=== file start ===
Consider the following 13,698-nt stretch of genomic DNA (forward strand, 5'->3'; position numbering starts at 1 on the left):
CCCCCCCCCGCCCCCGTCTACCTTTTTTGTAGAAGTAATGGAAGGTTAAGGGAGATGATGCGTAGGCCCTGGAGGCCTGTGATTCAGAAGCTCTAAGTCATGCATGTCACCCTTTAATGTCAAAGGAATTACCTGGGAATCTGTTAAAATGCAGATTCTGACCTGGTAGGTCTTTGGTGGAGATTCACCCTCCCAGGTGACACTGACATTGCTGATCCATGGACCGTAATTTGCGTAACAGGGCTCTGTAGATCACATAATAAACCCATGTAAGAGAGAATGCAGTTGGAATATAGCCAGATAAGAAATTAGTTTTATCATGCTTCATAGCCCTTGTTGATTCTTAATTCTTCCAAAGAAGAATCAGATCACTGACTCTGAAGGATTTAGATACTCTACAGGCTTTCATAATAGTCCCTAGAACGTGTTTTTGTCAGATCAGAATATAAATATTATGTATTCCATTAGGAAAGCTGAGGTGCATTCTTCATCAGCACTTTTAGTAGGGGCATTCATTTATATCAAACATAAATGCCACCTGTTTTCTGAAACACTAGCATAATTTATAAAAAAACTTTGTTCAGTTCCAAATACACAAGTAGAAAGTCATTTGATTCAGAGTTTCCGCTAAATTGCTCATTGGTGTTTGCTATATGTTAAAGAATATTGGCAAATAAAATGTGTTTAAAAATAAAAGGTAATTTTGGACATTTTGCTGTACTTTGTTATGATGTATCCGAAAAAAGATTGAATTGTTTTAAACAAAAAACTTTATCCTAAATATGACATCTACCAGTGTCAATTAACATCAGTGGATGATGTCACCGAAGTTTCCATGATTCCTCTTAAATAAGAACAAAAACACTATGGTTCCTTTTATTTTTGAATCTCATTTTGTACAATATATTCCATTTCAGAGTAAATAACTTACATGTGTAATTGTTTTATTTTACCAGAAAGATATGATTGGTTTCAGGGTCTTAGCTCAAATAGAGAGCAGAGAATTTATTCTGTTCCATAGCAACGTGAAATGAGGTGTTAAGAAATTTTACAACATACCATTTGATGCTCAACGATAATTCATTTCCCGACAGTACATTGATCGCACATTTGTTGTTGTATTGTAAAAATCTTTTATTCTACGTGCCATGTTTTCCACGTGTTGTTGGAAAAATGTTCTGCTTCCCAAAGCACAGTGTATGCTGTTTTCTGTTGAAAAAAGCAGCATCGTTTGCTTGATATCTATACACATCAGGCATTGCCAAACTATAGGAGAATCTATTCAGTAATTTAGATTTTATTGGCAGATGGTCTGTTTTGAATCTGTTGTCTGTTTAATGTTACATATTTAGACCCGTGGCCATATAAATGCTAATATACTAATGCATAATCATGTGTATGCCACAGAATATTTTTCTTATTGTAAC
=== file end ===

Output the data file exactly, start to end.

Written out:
Consider the following 13,698-nt stretch of genomic DNA (forward strand, 5'->3'; position numbering starts at 1 on the left):
CCCCCCCCCGCCCCCGTCTACCTTTTTTGTAGAAGTAATGGAAGGTTAAGGGAGATGATGCGTAGGCCCTGGAGGCCTGTGATTCAGAAGCTCTAAGTCATGCATGTCACCCTTTAATGTCAAAGGAATTACCTGGGAATCTGTTAAAATGCAGATTCTGACCTGGTAGGTCTTTGGTGGAGATTCACCCTCCCAGGTGACACTGACATTGCTGATCCATGGACCGTAATTTGCGTAACAGGGCTCTGTAGATCACATAATAAACCCATGTAAGAGAGAATGCAGTTGGAATATAGCCAGATAAGAAATTAGTTTTATCATGCTTCATAGCCCTTGTTGATTCTTAATTCTTCCAAAGAAGAATCAGATCACTGACTCTGAAGGATTTAGATACTCTACAGGCTTTCATAATAGTCCCTAGAACGTGTTTTTGTCAGATCAGAATATAAATATTATGTATTCCATTAGGAAAGCTGAGGTGCATTCTTCATCAGCACTTTTAGTAGGGGCATTCATTTATATCAAACATAAATGCCACCTGTTTTCTGAAACACTAGCATAATTTATAAAAAAACTTTGTTCAGTTCCAAATACACAAGTAGAAAGTCATTTGATTCAGAGTTTCCGCTAAATTGCTCATTGGTGTTTGCTATATGTTAAAGAATATTGGCAAATAAAATGTGTTTAAAAATAAAAGGTAATTTTGGACATTTTGCTGTACTTTGTTATGATGTATCCGAAAAAAGATTGAATTGTTTTAAACAAAAAACTTTATCCTAAATATGACATCTACCAGTGTCAATTAACATCAGTGGATGATGTCACCGAAGTTTCCATGATTCCTCTTAAATAAGAACAAAAACACTATGGTTCCTTTTATTTTTGAATCTCATTTTGTACAATATATTCCATTTCAGAGTAAATAACTTACATGTGTAATTGTTTTATTTTACCAGAAAGATATGATTGGTTTCAGGGTCTTAGCTCAAATAGAGAGCAGAGAATTTATTCTGTTCCATAGCAACGTGAAATGAGGTGTTAAGAAATTTTACAACATACCATTTGATGCTCAACGATAATTCATTTCCCGACAGTACATTGATCGCACATTTGTTGTTGTATTGTAAAAATCTTTTATTCTACGTGCCATGTTTTCCACGTGTTGTTGGAAAAATGTTCTGCTTCCCAAAGCACAGTGTATGCTGTTTTCTGTTGAAAAAAGCAGCATCGTTTGCTTGATATCTATACACATCAGGCATTGCCAAACTATAGGAGAATCTATTCAGTAATTTAGATTTTATTGGCAGATGGTCTGTTTTGAATCTGTTGTCTGTTTAATGTTACATATTTAGACCCGTGGCCATATAAATGCTAATATACTAATGCATAATCATGTGTATGCCACAGAATATTTTTCTTATTGTAAC